How do you read "Into the Woods" -- Did they talk/sing through their table read, stand beside the piano for Hollywood moneybags or was it very very short? Broadway.com confirms that this reading did happen as planned though the film version would obviously *sniffle* get an entirely new cast. (We once had a very robust discussion of who should play whom right here at The Film Experience.) Many of those names listed above are famous and accomplished and have golden statues of some sort and are amazing vocalists but you know they'll be thrown over in a second for bigger names with weaker chops.

Streep will probably get the role made famous by Bernadette Peters, and later played by Vanessa Williams and Donna Murphy

Meryl Streep is already reportedly in talks about the most coveted role in any production: The Witch (who raises Rapunzel as her daughter and sings "The Last Midnight" and the show's thematic anthem "Children Will Listen"). That sucks for the great great Broadway diva Donna Murphy who, to date, has only ever had one movie role worthy of her (The Witch... who coincidentally raises Rapunzel!... in Tangled) though she gets frequent tiny roles. But that's how it works for stage-to-film transfers. And Meryl does have a wondrous vocal instrument; I can and have listened to her tracks from Postcards from the Edge, Prairie Home Companion and Death Becomes Her on loop (Mamma Mia not so much). If rumors that Marshall originally wanted Toni Collette for Roxy in Chicago are true -- and why wouldn't they be cuz damn if she isn't great in musicals -- can't we throw her in this movie somewhere?

Monday
Sep102012

Chaplin: The Musical 

Hey everybody. Michael C here fresh from seeing one of the legends of the cinema sing and dance his way through his life story.

At one point during Chaplin, The Musical which opens tonight on Broadway, a troop of Little Tramps march on stage to perform a chorus line version of the classic dinner roll dance from Chaplin’s The Gold Rush. It was at this point that I began to suspect that the show had not quite licked the problem of how to adapt the life and times of the silent film genius to the Great White Way.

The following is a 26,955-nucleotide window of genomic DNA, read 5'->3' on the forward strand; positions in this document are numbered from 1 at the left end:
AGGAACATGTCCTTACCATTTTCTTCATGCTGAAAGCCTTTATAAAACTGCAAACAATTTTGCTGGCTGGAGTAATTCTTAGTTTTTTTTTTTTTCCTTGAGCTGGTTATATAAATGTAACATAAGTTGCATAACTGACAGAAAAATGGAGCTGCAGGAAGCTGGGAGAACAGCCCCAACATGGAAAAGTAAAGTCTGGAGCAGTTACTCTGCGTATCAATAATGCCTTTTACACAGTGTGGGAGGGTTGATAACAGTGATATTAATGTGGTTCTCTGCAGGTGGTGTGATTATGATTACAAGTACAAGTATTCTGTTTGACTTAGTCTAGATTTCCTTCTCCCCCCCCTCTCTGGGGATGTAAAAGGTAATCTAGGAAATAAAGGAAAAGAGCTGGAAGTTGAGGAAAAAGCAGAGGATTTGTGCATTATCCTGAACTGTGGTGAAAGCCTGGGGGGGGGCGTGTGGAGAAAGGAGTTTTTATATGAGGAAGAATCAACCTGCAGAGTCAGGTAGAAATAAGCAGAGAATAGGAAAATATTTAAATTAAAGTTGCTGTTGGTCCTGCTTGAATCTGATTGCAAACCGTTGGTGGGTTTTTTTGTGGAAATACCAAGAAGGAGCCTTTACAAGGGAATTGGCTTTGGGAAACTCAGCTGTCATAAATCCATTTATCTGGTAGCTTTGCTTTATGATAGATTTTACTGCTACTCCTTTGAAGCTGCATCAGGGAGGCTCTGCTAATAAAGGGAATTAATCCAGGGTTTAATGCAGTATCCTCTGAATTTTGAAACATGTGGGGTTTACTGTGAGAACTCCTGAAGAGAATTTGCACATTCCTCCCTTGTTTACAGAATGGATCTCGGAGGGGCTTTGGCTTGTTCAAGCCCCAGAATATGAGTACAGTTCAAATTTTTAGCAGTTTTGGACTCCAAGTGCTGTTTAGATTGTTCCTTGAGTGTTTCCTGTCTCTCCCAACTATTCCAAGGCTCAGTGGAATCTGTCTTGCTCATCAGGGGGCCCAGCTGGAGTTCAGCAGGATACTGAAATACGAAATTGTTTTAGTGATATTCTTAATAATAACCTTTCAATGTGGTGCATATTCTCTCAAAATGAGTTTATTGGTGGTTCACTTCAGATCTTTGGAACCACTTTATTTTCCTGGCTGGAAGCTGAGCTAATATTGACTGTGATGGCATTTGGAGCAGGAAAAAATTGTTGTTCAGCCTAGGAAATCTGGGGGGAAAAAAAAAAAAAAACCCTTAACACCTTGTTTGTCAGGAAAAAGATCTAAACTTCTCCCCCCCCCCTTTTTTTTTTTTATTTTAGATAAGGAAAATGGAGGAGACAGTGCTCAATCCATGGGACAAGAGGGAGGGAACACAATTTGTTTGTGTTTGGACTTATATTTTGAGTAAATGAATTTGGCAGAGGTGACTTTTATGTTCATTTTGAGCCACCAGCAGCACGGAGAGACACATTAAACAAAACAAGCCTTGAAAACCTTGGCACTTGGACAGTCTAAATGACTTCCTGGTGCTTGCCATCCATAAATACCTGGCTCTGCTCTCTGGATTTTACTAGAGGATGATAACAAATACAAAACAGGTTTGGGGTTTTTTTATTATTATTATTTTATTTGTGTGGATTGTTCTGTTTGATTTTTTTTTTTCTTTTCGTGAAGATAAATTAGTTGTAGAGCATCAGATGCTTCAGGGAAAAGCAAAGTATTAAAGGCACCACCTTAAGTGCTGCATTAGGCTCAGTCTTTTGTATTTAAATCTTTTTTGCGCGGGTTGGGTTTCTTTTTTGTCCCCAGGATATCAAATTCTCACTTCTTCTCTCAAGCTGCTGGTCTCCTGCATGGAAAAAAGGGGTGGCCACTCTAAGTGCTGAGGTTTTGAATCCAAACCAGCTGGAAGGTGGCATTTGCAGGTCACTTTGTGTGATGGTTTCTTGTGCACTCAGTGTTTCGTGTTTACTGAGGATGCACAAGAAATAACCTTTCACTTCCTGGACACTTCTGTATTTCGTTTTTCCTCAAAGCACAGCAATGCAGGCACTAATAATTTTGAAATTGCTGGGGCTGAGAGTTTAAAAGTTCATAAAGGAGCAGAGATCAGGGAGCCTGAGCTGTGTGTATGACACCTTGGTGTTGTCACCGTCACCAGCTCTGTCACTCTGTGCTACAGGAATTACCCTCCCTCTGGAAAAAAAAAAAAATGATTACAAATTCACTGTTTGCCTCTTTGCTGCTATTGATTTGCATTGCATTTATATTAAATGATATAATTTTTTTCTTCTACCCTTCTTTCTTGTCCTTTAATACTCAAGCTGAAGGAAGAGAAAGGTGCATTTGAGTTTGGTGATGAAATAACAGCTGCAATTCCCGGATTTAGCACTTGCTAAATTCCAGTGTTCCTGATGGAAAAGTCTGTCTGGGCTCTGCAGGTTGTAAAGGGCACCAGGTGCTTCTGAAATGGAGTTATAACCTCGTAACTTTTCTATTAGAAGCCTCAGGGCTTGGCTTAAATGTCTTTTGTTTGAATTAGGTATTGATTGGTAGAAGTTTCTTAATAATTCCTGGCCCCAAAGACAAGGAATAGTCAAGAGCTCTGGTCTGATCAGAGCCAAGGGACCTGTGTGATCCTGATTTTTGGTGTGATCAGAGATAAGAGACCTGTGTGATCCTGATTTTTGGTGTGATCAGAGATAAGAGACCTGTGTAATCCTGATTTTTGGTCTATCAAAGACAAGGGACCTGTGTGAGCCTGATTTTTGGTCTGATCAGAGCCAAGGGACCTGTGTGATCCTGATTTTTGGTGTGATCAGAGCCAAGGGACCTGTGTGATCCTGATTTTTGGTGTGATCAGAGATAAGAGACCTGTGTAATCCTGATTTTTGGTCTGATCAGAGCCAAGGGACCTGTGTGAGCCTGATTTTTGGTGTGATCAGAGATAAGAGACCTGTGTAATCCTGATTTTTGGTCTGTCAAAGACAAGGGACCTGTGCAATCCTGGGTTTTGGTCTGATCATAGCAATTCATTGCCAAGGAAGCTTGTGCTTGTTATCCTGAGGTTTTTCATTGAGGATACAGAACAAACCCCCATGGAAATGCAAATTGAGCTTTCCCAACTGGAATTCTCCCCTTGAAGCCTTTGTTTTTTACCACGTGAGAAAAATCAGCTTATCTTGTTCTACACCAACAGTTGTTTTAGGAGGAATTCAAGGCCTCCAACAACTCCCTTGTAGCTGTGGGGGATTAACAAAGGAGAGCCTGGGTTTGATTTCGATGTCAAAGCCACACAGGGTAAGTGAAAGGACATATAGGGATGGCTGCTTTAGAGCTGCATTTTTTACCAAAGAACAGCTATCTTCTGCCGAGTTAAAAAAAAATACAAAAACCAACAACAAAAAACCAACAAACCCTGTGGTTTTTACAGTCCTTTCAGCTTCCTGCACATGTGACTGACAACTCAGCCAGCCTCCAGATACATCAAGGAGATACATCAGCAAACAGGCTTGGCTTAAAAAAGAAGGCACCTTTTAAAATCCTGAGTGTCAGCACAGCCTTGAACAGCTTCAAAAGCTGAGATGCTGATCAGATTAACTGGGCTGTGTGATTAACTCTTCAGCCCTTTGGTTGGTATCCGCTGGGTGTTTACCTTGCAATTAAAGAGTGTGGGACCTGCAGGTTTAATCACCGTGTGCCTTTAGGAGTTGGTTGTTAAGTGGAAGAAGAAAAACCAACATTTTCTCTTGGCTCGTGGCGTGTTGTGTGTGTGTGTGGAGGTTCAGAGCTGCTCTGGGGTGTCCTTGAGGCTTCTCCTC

Trying to cram anybody’s life into a coherent story structure is always going to be a daunting task. Chaplin, The Musical attempts to compensate for the familiarity of their approach with heaping helpings of Broadway razzle-dazzle. And while there is an undeniable thrill to watching performers executing in real time the kind of stunt work that Chaplin would take dozens of takes to perfect, it isn’t nearly enough to distract from the fact that we are once again being pulled through the same old biopic paces.

Two Chaplins: Robert Downey Jr in 1992, Rob McClure now

Robert Downey Jr.’s uncanny screen performance in the title role was the main selling point of Richard Attenborough’s disappointing Chaplin (1992), and the same could be said of Rob McClure’s work as Sir Charles on stage. McClure is splendidly effective when performing Chaplin-esque pantomime during Charlie’s pre-fame days and manages to convincingly evoke the enormous appeal of the Little Tramp. His recreation of that most famous of movie characters holds up even when a giant screen is produced on stage to incorporate the actor into some of Chaplin’s most famous images. Yet McClure’s efforts are never able to gather momentum as Chaplin, The Musical proceeds haphazardly from event to event, in the familiar fashion of unfocused biopics. From Chaplin's series of young gold-digging brides to the controversy over his outspoken leftist politics. From his struggle to adjust to the advent of sound to the torment of dealing with his institutionalized mother, who acts as the story’s Rosebud, the motivation behind all his choices artistic and personal. Chaplin often veers dangerously close to Walk Hard territory in moments like the one where Mack Sennett commands Chaplin to go from onscreen novice to comedic genius literally overnight or be fired.